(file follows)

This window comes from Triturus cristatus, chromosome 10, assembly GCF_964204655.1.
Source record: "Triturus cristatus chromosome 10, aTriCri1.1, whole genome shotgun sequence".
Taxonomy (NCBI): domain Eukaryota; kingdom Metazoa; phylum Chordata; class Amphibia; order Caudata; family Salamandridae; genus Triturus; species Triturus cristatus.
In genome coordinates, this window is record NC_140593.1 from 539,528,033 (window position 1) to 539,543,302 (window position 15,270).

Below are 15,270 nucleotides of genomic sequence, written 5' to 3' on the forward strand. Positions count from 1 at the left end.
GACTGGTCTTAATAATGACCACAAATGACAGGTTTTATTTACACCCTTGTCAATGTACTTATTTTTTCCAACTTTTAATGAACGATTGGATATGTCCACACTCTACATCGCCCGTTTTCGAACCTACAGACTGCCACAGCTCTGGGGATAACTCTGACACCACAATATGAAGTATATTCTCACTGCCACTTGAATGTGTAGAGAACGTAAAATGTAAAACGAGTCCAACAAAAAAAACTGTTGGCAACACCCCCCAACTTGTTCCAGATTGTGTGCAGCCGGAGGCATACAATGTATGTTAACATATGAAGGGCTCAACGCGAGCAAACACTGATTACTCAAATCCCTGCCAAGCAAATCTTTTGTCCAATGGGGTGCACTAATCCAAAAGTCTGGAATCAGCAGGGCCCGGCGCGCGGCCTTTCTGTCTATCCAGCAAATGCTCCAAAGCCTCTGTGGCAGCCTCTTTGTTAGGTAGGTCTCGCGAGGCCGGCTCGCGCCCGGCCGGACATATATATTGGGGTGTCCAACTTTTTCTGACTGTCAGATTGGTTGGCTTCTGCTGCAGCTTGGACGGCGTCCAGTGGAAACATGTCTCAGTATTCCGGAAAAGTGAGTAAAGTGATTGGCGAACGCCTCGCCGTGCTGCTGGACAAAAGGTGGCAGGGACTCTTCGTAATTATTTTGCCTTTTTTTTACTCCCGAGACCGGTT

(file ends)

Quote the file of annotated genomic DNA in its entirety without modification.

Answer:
This window comes from Triturus cristatus, chromosome 10, assembly GCF_964204655.1.
Source record: "Triturus cristatus chromosome 10, aTriCri1.1, whole genome shotgun sequence".
Taxonomy (NCBI): domain Eukaryota; kingdom Metazoa; phylum Chordata; class Amphibia; order Caudata; family Salamandridae; genus Triturus; species Triturus cristatus.
In genome coordinates, this window is record NC_140593.1 from 539,528,033 (window position 1) to 539,543,302 (window position 15,270).

Below are 15,270 nucleotides of genomic sequence, written 5' to 3' on the forward strand. Positions count from 1 at the left end.
GACTGGTCTTAATAATGACCACAAATGACAGGTTTTATTTACACCCTTGTCAATGTACTTATTTTTTCCAACTTTTAATGAACGATTGGATATGTCCACACTCTACATCGCCCGTTTTCGAACCTACAGACTGCCACAGCTCTGGGGATAACTCTGACACCACAATATGAAGTATATTCTCACTGCCACTTGAATGTGTAGAGAACGTAAAATGTAAAACGAGTCCAACAAAAAAAACTGTTGGCAACACCCCCCAACTTGTTCCAGATTGTGTGCAGCCGGAGGCATACAATGTATGTTAACATATGAAGGGCTCAACGCGAGCAAACACTGATTACTCAAATCCCTGCCAAGCAAATCTTTTGTCCAATGGGGTGCACTAATCCAAAAGTCTGGAATCAGCAGGGCCCGGCGCGCGGCCTTTCTGTCTATCCAGCAAATGCTCCAAAGCCTCTGTGGCAGCCTCTTTGTTAGGTAGGTCTCGCGAGGCCGGCTCGCGCCCGGCCGGACATATATATTGGGGTGTCCAACTTTTTCTGACTGTCAGATTGGTTGGCTTCTGCTGCAGCTTGGACGGCGTCCAGTGGAAACATGTCTCAGTATTCCGGAAAAGTGAGTAAAGTGATTGGCGAACGCCTCGCCGTGCTGCTGGACAAAAGGTGGCAGGGACTCTTCGTAATTATTTTGCCTTTTTTTTACTCCCGAGACCGGTT